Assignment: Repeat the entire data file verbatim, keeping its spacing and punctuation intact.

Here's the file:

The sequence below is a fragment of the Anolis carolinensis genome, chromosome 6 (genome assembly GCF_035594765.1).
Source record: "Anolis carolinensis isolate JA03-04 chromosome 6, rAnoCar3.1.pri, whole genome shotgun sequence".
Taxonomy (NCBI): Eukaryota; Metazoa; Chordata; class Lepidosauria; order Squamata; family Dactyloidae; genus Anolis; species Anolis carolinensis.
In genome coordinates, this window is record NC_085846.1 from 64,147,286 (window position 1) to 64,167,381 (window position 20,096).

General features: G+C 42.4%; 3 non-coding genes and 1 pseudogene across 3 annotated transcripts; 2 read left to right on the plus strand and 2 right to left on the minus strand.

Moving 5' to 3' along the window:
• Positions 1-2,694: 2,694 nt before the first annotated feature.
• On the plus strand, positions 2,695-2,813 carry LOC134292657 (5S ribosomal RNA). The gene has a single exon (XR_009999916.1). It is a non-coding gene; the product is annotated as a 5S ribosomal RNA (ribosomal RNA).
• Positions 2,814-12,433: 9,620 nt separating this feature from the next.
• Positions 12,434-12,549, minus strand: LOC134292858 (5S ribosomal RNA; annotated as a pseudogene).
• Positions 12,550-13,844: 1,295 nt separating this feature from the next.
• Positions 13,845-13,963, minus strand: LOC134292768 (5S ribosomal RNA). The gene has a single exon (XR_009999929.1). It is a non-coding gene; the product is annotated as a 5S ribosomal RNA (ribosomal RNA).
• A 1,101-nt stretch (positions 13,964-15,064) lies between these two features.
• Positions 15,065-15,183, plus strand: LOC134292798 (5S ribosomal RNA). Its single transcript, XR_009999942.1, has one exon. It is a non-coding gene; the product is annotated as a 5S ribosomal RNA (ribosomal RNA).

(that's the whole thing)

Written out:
The sequence below is a fragment of the Anolis carolinensis genome, chromosome 6 (genome assembly GCF_035594765.1).
Source record: "Anolis carolinensis isolate JA03-04 chromosome 6, rAnoCar3.1.pri, whole genome shotgun sequence".
Taxonomy (NCBI): Eukaryota; Metazoa; Chordata; class Lepidosauria; order Squamata; family Dactyloidae; genus Anolis; species Anolis carolinensis.
In genome coordinates, this window is record NC_085846.1 from 64,147,286 (window position 1) to 64,167,381 (window position 20,096).

General features: G+C 42.4%; 3 non-coding genes and 1 pseudogene across 3 annotated transcripts; 2 read left to right on the plus strand and 2 right to left on the minus strand.

Moving 5' to 3' along the window:
• Positions 1-2,694: 2,694 nt before the first annotated feature.
• On the plus strand, positions 2,695-2,813 carry LOC134292657 (5S ribosomal RNA). The gene has a single exon (XR_009999916.1). It is a non-coding gene; the product is annotated as a 5S ribosomal RNA (ribosomal RNA).
• Positions 2,814-12,433: 9,620 nt separating this feature from the next.
• Positions 12,434-12,549, minus strand: LOC134292858 (5S ribosomal RNA; annotated as a pseudogene).
• Positions 12,550-13,844: 1,295 nt separating this feature from the next.
• Positions 13,845-13,963, minus strand: LOC134292768 (5S ribosomal RNA). The gene has a single exon (XR_009999929.1). It is a non-coding gene; the product is annotated as a 5S ribosomal RNA (ribosomal RNA).
• A 1,101-nt stretch (positions 13,964-15,064) lies between these two features.
• Positions 15,065-15,183, plus strand: LOC134292798 (5S ribosomal RNA). Its single transcript, XR_009999942.1, has one exon. It is a non-coding gene; the product is annotated as a 5S ribosomal RNA (ribosomal RNA).